Quebec man Said Namouh convicted of four terrorism-related charges

A Quebec man was convicted on Thursday of four terrorism charges related to the plotting of attacks in Germany and Austria because of their military role in Afghanistan.

Said Namouh

MONTREAL — A Quebec man was convicted on Thursday of four terrorism charges related to the plotting of attacks in Germany and Austria because of their military role in Afghanistan.

Said Namouh was found guilty of conspiracy to detonate an explosive device, participating in a terrorist act, facilitating an act and committing extortion for a terrorist group.

Namouh was alleged to have spent countless hours creating, distributing and re-distributing numerous propaganda videos that included images of deaths of western soldiers and of suicide bombings.

Namouh, 36, faces life in prison. Sentencing arguments will be held Nov. 13.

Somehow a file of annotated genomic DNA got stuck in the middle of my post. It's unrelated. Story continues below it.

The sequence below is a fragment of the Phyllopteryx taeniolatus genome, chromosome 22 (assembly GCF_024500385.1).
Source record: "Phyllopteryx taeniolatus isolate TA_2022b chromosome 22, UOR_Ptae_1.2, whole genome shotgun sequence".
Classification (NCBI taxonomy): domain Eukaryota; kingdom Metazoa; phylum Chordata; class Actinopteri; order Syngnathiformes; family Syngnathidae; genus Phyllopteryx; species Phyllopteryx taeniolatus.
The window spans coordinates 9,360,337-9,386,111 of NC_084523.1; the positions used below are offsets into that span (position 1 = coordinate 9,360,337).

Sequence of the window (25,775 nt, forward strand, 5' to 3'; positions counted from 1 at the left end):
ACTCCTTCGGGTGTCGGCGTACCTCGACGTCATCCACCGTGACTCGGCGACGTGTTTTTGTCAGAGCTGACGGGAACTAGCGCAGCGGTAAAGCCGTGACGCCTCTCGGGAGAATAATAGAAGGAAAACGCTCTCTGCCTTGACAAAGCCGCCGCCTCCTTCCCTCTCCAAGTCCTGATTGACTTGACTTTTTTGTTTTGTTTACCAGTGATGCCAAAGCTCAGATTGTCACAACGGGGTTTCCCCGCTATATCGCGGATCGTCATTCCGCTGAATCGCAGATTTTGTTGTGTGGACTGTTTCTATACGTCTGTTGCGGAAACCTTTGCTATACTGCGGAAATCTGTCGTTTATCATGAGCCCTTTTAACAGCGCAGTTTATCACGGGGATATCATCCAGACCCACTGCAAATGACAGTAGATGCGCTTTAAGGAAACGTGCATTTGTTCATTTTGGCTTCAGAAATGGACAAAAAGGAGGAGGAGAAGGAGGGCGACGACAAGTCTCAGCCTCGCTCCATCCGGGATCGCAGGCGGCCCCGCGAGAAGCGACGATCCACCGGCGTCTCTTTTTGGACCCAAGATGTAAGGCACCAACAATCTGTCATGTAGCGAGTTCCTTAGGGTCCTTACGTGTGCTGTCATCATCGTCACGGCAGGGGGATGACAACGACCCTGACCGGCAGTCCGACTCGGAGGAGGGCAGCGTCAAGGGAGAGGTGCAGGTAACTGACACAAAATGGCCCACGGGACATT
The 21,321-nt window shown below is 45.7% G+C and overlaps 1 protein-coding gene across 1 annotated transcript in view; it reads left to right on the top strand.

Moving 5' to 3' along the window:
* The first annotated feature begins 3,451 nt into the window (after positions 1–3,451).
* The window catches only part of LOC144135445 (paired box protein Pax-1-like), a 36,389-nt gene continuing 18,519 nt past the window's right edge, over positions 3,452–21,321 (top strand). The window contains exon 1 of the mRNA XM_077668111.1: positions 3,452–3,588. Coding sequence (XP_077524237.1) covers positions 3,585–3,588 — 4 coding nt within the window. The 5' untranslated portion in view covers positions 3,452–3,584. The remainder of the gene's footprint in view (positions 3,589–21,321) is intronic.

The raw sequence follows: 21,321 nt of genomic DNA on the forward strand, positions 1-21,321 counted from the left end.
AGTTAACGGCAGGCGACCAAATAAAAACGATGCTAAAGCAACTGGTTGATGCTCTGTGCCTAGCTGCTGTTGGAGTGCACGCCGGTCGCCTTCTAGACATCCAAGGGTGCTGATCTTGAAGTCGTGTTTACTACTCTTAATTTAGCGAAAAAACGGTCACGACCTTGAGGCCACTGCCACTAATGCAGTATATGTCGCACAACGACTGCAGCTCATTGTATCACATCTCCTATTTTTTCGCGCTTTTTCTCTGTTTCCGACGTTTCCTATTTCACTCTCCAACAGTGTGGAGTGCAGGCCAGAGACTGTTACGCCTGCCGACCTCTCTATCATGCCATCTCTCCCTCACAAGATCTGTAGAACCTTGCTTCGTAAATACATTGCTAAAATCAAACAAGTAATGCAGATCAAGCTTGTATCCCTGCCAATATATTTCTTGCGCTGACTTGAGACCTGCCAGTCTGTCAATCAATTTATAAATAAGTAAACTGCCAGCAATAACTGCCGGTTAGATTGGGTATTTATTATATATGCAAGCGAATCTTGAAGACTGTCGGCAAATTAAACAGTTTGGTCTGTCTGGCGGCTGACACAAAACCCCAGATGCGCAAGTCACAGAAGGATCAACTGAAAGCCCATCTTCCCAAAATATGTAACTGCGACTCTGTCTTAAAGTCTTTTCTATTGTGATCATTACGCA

The Crown argued Namouh was a member of the Global Islamic Media Front (GIMF), an organization involved in propaganda and jihad recruitment and which is described as a media tool for al-Qaida.

Namouh’s lawyer questioned the Crown’s evidence, saying it fell short of proving he actively encouraged anyone to commit terrorist acts.

Namouh was initially arrested in Quebec in September 2007 for his alleged role in plotting terror attacks in Germany and Austria.

The Moroccan native has permanent residence status in Canada.

Judge Claude Leblond said in his ruling he believes the Global Islamic Media Front is a terrorist group in the eyes of Canadian law.

RCMP computer-crimes detectives found evidence on Namouh’s computer of dozens of videos and other propaganda materials, as well as thousands of pages of transcripts from online discussions revealing he was an active member on jihad forums and message boards.

In his closing arguments, Crown prosecutor Dominique Dudemaine described the videos as Namouh’s “bread and butter” and said it was clear Namouh was heavily invested in the group.

The Crown alleged Namouh produced and distributed many videos, including films on how to detonate suicide bombs and encrypt emails.

He was also accused of publishing a video of the Gaza kidnapping of BBC journalist Alan Johnston by a group known as the Army of Islam, an organization affiliated with GIMF.

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